Dr. Steve Norris, a world expert on long-term athlete development from the Canadian Sports Centre in Calgary states: “83-85% of the age group champions – youngsters who are the winners in high level sport competitions in their teens – do not become the champions of their sports when adult professional competitions are contested.”
Psychologist Dorothy Rowe reinforces this: “The parent who encourages a child to achieve without demanding constant perfection is getting that balance right, while the parent who either pushes for perfection or praises indiscriminately is less likely to help their child to cope with a situation in which they lack control.”
As a parent, you don’t set out to raise a professional golfer. You set out to raise a human being who will grow up to live a fulfilling life. It’s important that you don’t lose sight of that, or begin to define your child by their talent alone.
The only expectation you should have about your child’s golf is that it will benefit their development as a person. Anything else, such as a potential career, will be a bonus.
When Jennifer Capriati’s parents watched her turn pro three weeks short of her 14th birthday, did they consider whether her emotional development matched her skill? Did they imagine that at 17 she would have to take a break from her career, during which she would be arrested for possession of marijuana?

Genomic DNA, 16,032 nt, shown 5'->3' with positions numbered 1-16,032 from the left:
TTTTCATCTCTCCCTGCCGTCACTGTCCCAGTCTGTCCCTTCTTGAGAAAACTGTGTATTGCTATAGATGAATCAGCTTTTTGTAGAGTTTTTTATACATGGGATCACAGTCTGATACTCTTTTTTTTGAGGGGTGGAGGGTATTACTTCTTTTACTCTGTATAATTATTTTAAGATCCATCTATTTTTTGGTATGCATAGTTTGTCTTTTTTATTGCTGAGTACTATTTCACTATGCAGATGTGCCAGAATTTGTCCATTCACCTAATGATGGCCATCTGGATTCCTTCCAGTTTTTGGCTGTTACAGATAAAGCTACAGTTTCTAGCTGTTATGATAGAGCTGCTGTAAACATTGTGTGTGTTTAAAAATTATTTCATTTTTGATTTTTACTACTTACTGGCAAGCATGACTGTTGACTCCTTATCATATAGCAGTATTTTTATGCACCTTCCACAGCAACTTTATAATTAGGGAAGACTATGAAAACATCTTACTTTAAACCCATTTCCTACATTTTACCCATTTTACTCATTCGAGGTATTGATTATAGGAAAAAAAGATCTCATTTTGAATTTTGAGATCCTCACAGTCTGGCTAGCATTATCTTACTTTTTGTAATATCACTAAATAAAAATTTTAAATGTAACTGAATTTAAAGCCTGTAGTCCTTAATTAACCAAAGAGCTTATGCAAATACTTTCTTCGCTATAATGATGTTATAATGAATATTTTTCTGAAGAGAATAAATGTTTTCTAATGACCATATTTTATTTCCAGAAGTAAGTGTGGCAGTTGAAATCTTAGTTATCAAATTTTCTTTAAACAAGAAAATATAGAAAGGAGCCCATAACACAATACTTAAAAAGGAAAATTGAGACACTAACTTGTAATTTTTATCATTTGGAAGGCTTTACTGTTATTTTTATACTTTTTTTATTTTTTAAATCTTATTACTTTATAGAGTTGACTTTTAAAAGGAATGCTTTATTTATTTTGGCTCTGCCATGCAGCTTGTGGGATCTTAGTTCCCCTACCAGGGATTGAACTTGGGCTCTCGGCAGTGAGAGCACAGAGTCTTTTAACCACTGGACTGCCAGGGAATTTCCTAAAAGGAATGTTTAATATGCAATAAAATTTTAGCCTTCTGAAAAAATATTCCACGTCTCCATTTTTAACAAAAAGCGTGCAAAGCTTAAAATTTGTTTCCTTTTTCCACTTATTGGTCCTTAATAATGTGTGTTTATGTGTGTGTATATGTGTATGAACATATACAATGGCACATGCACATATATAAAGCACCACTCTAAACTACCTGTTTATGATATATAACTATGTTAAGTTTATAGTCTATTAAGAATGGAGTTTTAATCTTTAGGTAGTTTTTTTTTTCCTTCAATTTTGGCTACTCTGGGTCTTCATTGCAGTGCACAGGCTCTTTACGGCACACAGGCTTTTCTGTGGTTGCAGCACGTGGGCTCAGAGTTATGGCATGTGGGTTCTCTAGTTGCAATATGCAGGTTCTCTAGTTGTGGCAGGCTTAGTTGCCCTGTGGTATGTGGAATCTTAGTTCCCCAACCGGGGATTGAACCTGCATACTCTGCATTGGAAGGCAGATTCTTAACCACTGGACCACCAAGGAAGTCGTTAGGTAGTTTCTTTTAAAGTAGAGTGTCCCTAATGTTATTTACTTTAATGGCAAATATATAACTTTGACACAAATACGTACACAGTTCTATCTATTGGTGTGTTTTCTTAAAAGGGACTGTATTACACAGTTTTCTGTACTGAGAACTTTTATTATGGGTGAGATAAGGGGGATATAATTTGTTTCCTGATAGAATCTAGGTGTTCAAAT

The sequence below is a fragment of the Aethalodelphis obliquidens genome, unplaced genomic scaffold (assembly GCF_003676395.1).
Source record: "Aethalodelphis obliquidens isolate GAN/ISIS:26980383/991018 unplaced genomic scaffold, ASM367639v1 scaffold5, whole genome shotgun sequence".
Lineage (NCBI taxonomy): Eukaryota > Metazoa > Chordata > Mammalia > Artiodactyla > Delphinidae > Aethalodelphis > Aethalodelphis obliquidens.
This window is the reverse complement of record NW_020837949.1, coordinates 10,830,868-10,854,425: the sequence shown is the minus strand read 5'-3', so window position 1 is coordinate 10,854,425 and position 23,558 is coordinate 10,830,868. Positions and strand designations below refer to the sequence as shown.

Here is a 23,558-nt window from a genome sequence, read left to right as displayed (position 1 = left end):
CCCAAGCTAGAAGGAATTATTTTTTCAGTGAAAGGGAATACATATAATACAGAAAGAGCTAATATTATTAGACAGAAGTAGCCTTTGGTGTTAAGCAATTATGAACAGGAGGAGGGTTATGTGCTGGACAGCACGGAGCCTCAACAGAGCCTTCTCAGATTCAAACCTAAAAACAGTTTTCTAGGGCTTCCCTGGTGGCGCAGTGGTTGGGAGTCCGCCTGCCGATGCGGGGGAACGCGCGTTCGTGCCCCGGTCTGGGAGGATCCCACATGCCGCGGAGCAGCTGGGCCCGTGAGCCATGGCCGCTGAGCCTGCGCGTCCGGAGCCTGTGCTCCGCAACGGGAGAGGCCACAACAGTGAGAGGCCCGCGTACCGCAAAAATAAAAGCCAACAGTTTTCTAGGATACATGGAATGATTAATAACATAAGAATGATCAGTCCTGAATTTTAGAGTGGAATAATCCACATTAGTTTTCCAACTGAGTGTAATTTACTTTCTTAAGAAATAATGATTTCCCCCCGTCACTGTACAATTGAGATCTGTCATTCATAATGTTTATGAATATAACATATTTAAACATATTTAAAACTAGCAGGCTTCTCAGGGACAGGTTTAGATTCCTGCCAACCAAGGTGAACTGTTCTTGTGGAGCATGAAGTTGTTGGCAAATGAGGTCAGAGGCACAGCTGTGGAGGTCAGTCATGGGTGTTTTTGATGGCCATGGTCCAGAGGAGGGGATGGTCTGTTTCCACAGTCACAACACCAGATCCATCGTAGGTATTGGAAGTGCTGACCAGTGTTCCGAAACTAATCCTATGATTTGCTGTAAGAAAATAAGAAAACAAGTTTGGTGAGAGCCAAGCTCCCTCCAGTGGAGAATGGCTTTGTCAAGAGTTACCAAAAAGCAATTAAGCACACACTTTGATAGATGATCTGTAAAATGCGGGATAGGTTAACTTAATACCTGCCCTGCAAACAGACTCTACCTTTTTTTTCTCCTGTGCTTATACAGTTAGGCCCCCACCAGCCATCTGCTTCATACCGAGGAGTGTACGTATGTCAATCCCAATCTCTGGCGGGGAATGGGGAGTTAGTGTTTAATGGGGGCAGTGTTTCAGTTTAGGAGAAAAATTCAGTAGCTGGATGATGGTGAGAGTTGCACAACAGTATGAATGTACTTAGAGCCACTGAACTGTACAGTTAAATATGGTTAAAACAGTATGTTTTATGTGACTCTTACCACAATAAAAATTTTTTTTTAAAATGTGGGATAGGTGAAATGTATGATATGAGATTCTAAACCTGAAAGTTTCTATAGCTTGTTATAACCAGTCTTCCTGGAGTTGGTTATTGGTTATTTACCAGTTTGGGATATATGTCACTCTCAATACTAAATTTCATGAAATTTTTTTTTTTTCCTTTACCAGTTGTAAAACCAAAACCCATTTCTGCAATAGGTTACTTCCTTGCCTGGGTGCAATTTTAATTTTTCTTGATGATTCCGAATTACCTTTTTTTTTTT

It’s important that gifted children are not pushed too far or too fast.
Often children with talent are asked to sacrifice ‘fun’ activities to focus on ‘serious’ training. This is acceptable if the child learns something through the process, and if the sacrifices are about the process and not the outcome.
In a research project carried out with eight professional golfers, it was found that “success was not dependent on having a total focus on sport performance to the exclusion of other life domains. Routes to high achievement include a focus on performance, a focus on relationships, a focus on discovery and combinations of all three. In these different ways, many women golfers demonstrate high levels of performance while maintaining some degree of balance in their lives.”
For more tips on how to support your talented child, read The Exception Rather than the Rule page.